Last week, I posted an introduction for this series. This week, we will be talking about choosing a name for your business.
Introduction - Why make it complicated?
Week 1 – Choose a name for your business.
Week 2 – Determine the legal structure. (Sole Proprietorship, Partnership, LLC, etc)
Week 3 – DBAs and business licenses.
Week 4 – Get a federal tax id number.
Week 5 – Determine your federal, state and local taxes.
Week 6 – Record Keeping.
Week 7 – Other good information.
Did you have a lemonade stand growing up? If so, was it tough to think of a name? Couldn’t it just be “Lemonade” or “Lemonade Stand?” Maybe add your name in there and you are set. Nothing more to do other than start making the sign. If only choosing a business name was that easy. Let’s talk about what all goes into choosing a business name.
Before Choosing a Business Name
For the purposes of this series, I am going to assume you have the talent, training (no matter if it’s from a school, apprenticeship or is self-taught after years of purposeful learning) and that you have a very clear vision of what your business will do. Preferably, that very clear vision is written out in a business plan.
Prior to going through the mechanics of getting a business started, you should have asked questions like – How will you make money? Who is our target audience? Will you sell furniture and such to clients or just services?
For Hyphen Interiors, we knew we would make money by selling services primarily. My target audience is middle class clients who appreciate beautiful design and often prefer to execute the design plan themselves, rather than me doing a full installation. Of course, there is more to it and more questions you should be able to answer, but that is our answers in a nutshell.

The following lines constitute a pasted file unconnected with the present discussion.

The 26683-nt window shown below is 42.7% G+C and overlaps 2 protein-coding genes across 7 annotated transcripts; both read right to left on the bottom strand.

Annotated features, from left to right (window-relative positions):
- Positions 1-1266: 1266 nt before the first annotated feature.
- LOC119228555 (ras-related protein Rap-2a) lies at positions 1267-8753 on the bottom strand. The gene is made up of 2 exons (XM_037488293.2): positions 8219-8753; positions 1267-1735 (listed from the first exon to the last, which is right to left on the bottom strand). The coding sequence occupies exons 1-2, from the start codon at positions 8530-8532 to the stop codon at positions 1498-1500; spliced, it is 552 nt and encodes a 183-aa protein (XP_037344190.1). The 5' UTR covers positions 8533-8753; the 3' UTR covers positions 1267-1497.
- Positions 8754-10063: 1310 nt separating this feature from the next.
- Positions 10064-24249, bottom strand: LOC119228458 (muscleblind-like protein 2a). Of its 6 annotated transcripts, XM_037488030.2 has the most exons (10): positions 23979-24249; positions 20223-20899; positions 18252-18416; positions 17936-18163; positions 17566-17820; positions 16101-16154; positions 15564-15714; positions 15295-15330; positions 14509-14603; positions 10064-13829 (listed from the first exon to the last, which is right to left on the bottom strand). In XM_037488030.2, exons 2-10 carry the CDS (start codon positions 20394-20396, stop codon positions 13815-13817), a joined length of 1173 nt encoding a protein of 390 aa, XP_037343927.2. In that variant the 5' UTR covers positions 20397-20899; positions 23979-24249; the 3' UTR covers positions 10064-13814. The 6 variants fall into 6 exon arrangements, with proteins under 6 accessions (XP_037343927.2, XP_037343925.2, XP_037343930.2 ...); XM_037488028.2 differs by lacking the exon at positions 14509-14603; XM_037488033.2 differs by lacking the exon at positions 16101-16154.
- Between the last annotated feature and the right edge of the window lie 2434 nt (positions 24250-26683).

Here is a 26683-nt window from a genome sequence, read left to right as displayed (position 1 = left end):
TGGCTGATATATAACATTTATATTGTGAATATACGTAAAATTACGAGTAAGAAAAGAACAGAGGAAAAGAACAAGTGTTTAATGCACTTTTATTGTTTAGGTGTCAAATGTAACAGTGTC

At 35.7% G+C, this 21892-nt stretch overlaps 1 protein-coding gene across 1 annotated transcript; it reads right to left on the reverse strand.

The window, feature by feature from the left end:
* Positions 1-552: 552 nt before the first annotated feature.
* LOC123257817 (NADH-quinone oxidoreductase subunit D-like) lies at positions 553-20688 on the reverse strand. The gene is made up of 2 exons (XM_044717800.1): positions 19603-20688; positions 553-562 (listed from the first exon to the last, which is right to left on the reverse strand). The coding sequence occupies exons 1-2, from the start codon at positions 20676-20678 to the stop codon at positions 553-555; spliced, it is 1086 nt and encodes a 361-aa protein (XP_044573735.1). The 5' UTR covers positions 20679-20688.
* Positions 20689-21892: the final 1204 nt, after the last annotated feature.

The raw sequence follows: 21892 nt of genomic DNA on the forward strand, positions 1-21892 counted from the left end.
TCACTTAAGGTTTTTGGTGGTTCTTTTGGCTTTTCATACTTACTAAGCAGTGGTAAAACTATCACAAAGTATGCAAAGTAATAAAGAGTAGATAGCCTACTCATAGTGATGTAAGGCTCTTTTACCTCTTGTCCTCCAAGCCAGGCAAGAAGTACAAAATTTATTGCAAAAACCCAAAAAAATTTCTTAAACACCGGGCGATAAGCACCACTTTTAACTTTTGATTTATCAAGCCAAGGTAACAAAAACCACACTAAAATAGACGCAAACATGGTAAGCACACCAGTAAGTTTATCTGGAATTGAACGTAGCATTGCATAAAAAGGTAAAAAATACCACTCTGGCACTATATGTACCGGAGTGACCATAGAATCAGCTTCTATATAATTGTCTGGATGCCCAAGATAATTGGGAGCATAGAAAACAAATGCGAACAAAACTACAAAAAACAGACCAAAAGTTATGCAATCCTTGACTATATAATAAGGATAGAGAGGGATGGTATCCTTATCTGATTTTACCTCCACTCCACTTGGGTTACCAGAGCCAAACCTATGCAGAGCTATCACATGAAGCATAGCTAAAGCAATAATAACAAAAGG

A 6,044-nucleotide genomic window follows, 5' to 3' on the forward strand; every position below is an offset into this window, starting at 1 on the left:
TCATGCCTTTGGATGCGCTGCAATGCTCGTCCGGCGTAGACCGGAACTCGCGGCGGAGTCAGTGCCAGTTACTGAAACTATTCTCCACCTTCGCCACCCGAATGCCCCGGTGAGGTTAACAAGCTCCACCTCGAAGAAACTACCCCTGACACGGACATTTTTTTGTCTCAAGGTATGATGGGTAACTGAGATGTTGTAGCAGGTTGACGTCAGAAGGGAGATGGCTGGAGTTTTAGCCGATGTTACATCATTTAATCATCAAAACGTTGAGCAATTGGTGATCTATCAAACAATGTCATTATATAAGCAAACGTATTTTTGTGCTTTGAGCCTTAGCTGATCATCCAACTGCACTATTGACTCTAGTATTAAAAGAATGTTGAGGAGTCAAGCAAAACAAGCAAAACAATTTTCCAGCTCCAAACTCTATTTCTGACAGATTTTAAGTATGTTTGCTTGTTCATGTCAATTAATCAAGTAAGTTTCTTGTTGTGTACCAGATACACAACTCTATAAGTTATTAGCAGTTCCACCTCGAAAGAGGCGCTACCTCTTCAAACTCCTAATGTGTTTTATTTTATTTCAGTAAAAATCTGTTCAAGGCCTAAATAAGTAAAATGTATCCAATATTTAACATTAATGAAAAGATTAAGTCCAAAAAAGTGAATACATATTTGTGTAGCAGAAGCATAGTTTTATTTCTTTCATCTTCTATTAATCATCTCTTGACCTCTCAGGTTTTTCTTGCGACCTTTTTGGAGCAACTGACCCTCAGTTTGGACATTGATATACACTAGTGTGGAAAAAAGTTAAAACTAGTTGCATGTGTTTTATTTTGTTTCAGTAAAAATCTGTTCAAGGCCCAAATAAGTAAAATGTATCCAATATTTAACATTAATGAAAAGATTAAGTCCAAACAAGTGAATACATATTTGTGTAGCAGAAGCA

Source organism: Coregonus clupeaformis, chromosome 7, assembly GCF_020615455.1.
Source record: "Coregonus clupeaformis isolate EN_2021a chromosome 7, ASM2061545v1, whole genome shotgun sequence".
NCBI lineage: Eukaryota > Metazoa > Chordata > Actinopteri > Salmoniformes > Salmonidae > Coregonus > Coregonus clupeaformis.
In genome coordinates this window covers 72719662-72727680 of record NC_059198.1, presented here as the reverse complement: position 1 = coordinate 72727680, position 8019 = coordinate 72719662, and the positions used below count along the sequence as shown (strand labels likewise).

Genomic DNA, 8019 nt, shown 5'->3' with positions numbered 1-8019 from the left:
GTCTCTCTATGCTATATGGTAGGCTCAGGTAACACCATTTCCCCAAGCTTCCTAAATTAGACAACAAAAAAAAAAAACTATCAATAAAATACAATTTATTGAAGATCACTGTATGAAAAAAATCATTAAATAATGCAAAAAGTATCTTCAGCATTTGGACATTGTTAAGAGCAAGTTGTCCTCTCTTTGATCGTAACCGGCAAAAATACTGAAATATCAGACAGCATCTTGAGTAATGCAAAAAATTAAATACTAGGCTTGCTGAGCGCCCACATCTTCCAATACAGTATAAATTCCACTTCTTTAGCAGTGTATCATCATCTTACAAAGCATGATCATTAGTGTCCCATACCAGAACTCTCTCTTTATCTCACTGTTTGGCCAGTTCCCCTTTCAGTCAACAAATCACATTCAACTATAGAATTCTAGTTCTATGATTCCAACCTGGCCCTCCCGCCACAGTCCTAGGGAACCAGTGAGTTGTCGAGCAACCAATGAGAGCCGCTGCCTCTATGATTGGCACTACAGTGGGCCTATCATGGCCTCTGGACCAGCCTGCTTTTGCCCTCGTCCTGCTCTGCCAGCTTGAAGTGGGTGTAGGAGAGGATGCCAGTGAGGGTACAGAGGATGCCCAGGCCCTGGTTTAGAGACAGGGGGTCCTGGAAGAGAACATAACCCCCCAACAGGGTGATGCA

Why It’s Important to Choose Carefully
Before you can get started with the actual paperwork and make your business official, you need to choose a name for your company. Do this carefully. There are many examples of companies that have picked names without doing the proper research and later they were forced to change the name. This can be costly. You may have to throw out stationary, signs, business cards and even redo websites.
Keep in mind that in most places, a company’s name may not be deceptively similar to any name used by another domestic or foreign filing entity either formed in or authorized to do business in that state.
Search to See if the Name is Available
Check to see if it’s available.
1. Do a quick Internet search.
Are there any obvious websites and companies out there that use the name you had in mind?
2. Check for trademarks.
Check the United States Patent and Trademark Office database to see if your name is already trademarked. Could someone sue you for using the name? To find out more about trademarks, go here.
3. Check other similar businesses.
Scan professional association directories in your industry, such as ASID, to see if there is a listing of a company with the same name.
4. Check with local government.
Check with your county clerk’s office, state department of revenue and secretary of state to see whether your name is similar to that of an existing business. Your state should have a database of corporations and limited liability companies. Try using your favorite search engine type in “(your state’s name) business name search.” Make a call to one of the offices mentioned if you have further questions on what is too similar.
5. Check to see if the domain name is available.
Assuming you plan to have a website, check to see if that name is available in the form of a domain name.